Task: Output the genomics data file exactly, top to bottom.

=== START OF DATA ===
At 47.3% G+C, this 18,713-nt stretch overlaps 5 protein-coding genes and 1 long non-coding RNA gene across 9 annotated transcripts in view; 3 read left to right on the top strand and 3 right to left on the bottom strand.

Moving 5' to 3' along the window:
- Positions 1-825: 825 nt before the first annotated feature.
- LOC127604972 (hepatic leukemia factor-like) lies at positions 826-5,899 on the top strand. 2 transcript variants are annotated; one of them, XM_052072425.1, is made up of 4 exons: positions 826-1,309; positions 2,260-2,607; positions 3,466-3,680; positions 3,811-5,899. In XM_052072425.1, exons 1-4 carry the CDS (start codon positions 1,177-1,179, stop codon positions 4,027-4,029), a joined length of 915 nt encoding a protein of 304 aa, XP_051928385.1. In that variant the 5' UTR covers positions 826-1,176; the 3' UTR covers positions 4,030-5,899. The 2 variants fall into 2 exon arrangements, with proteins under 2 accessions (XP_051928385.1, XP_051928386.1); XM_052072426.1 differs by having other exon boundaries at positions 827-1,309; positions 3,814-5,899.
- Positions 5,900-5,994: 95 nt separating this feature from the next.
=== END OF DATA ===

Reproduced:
At 47.3% G+C, this 18,713-nt stretch overlaps 5 protein-coding genes and 1 long non-coding RNA gene across 9 annotated transcripts in view; 3 read left to right on the top strand and 3 right to left on the bottom strand.

Moving 5' to 3' along the window:
- Positions 1-825: 825 nt before the first annotated feature.
- LOC127604972 (hepatic leukemia factor-like) lies at positions 826-5,899 on the top strand. 2 transcript variants are annotated; one of them, XM_052072425.1, is made up of 4 exons: positions 826-1,309; positions 2,260-2,607; positions 3,466-3,680; positions 3,811-5,899. In XM_052072425.1, exons 1-4 carry the CDS (start codon positions 1,177-1,179, stop codon positions 4,027-4,029), a joined length of 915 nt encoding a protein of 304 aa, XP_051928385.1. In that variant the 5' UTR covers positions 826-1,176; the 3' UTR covers positions 4,030-5,899. The 2 variants fall into 2 exon arrangements, with proteins under 2 accessions (XP_051928385.1, XP_051928386.1); XM_052072426.1 differs by having other exon boundaries at positions 827-1,309; positions 3,814-5,899.
- Positions 5,900-5,994: 95 nt separating this feature from the next.